Raising a cultured child?
By Holly Carrington
When I received my monthly parenting magazine this week, I nearly spit out my lunch in disgust.
The glossy cover showed a smiling (if not snide), impeccably dressed, perfectly coifed 7-year-old, and the tagline read something like “She's smart, she's well-traveled and she loves sushi.” The article that follows is all about raising a "cultured" child.
Take a moment to absorb that.
Now, in order to to not seriously offend open-minded, adventurous and "cultured" parents out there, I actually don't have a problem with the sushi part, per se. I try to get my daughter to eat interesting and healthy foods whenever I can, though most of it ends up in a pile on her highchair. I think what bothers me is during these tough economic times, when faced with the harsh realities of everything from credit card debt to our national debt, should we really be raising our children to desire such luxuries?
The fondest memories of my childhood didn't involve how posh my food was or the sleekness of my wardrobe. In sixth grade, I shot rubber bands out of my braces and dressed up as an old lady for Halloween. Cultured? No. Ridiculous? Yes. Exhibited age-appropriate ridiculousness? Hopefully...
Maybe the subtext of the article isn't as dangerous as it appeared, but it made me take notice of how much our children are being portrayed as mini-adults in mainstream magazines and catalogs. Does a 5-year-old really need personalized luggage? Will your son wax poetic about a meal consisting of raw fish, seaweed and rice? It's doubtful. He's going to remember how dirty his clothes got when he played outside after a rainstorm or being a part of a team with all his friends cheering him on. Not for one second will he wish his friends would hand him a monogrammed, Egyptian-cotton towel to dry his grubby, dirt-stained face.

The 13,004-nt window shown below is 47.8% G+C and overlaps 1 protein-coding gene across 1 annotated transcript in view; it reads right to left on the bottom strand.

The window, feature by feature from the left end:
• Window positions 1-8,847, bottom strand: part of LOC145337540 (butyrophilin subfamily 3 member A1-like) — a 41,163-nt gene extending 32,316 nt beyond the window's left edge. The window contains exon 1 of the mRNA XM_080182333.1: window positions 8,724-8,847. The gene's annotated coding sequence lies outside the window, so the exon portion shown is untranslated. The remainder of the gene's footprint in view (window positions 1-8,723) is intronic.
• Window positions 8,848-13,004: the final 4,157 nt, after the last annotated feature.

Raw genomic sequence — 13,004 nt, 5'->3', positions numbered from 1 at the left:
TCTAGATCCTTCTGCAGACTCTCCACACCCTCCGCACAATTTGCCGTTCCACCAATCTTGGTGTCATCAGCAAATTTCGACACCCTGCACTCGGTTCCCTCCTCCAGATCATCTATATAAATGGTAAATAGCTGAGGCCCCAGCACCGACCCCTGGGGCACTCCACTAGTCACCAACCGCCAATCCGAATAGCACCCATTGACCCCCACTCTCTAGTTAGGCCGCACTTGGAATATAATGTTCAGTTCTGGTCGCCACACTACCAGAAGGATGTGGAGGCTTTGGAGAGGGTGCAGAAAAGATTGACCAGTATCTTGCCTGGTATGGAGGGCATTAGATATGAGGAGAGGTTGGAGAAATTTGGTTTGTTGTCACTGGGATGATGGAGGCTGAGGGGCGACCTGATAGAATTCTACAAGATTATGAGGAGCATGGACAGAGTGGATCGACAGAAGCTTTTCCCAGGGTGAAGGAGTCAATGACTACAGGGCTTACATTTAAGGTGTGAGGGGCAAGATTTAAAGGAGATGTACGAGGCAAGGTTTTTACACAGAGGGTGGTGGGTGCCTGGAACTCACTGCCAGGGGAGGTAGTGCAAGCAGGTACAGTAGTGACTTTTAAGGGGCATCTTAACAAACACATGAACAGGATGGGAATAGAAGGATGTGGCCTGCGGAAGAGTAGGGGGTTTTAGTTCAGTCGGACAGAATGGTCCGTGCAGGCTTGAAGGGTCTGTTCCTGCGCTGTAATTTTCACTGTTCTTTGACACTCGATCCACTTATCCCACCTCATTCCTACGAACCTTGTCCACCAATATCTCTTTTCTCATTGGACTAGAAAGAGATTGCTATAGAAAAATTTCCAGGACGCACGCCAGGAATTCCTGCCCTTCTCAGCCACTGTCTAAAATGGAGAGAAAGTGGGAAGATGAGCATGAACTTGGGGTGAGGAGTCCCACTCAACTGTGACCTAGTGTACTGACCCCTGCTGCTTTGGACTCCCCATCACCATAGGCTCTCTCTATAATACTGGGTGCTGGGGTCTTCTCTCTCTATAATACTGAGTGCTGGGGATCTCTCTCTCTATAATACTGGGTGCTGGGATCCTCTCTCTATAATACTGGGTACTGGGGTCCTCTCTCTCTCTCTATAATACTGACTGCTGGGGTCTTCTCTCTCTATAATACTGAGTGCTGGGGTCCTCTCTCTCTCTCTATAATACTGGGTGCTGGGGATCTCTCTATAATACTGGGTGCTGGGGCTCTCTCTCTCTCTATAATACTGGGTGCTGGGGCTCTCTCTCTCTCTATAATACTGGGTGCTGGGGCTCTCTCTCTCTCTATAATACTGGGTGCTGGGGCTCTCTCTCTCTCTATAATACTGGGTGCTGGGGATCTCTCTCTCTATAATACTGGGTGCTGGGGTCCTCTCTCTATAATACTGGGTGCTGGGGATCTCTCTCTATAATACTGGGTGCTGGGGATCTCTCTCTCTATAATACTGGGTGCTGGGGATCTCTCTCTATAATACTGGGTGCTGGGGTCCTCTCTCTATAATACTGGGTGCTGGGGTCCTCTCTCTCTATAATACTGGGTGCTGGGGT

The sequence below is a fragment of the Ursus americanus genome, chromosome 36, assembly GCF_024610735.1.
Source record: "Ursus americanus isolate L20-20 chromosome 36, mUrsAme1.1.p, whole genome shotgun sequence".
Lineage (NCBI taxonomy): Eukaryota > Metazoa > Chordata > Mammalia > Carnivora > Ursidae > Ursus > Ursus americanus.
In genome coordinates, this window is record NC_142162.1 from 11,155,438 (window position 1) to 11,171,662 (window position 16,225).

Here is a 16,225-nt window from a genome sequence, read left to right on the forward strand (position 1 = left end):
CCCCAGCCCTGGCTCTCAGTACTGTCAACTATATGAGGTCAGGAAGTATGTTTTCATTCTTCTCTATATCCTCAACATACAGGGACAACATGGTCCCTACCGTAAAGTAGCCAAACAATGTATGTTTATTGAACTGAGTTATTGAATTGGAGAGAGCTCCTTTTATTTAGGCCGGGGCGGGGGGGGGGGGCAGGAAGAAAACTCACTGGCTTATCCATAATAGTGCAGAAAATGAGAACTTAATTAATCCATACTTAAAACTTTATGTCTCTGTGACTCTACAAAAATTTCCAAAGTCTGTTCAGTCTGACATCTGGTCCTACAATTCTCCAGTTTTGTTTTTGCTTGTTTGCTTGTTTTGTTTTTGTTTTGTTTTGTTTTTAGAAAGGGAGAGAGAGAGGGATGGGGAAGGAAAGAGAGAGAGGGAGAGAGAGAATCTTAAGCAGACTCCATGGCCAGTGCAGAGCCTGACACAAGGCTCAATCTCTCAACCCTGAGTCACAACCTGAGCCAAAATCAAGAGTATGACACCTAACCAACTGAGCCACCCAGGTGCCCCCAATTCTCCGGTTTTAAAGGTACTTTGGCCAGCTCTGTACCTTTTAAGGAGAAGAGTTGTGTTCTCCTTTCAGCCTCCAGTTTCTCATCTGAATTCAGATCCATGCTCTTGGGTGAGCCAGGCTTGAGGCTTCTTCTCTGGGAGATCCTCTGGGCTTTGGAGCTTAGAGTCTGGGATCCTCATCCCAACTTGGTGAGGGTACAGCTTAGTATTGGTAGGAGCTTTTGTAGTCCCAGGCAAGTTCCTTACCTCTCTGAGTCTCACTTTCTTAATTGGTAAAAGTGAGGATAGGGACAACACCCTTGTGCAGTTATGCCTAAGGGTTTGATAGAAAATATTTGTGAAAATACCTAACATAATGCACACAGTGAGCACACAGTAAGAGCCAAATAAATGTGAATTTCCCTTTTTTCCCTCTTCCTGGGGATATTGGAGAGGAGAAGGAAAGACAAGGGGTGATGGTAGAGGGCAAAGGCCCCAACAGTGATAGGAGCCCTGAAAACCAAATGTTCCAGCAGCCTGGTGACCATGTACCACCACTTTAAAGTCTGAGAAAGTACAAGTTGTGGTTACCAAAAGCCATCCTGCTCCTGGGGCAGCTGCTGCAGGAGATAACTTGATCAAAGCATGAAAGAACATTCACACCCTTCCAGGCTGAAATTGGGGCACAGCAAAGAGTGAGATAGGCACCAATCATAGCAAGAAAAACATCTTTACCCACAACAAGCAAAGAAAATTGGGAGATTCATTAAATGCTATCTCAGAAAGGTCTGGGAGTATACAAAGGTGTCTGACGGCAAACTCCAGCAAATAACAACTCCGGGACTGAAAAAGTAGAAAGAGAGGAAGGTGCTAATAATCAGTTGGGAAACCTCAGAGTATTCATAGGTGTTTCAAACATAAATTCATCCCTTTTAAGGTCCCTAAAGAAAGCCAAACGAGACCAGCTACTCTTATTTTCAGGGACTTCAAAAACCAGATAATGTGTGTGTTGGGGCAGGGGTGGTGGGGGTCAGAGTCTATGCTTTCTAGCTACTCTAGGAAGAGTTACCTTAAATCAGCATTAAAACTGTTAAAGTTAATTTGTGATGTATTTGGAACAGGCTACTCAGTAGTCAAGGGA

I also don't have a problem with their stance on traveling with your children. Of course it's great to have them experience a different city, state or country and discover the magic of being away from home. But to make it seem like you need to spend your nest egg on the most exotic and expensive vacations also seems out of touch and elitist.
To raise well-rounded children, I think we all could do our future generation a favor by ditching über materialistic and snobbish ideals. To me, cultured means being adventurous, not wasteful; helpful and kind, not condescending; confident, not boastful.
Maybe we should just spent less time trying so hard to raise the perfect child and more time enjoying their imperfect childhood. After all, those rubber bands won't fling themselves at unsuspecting classmates.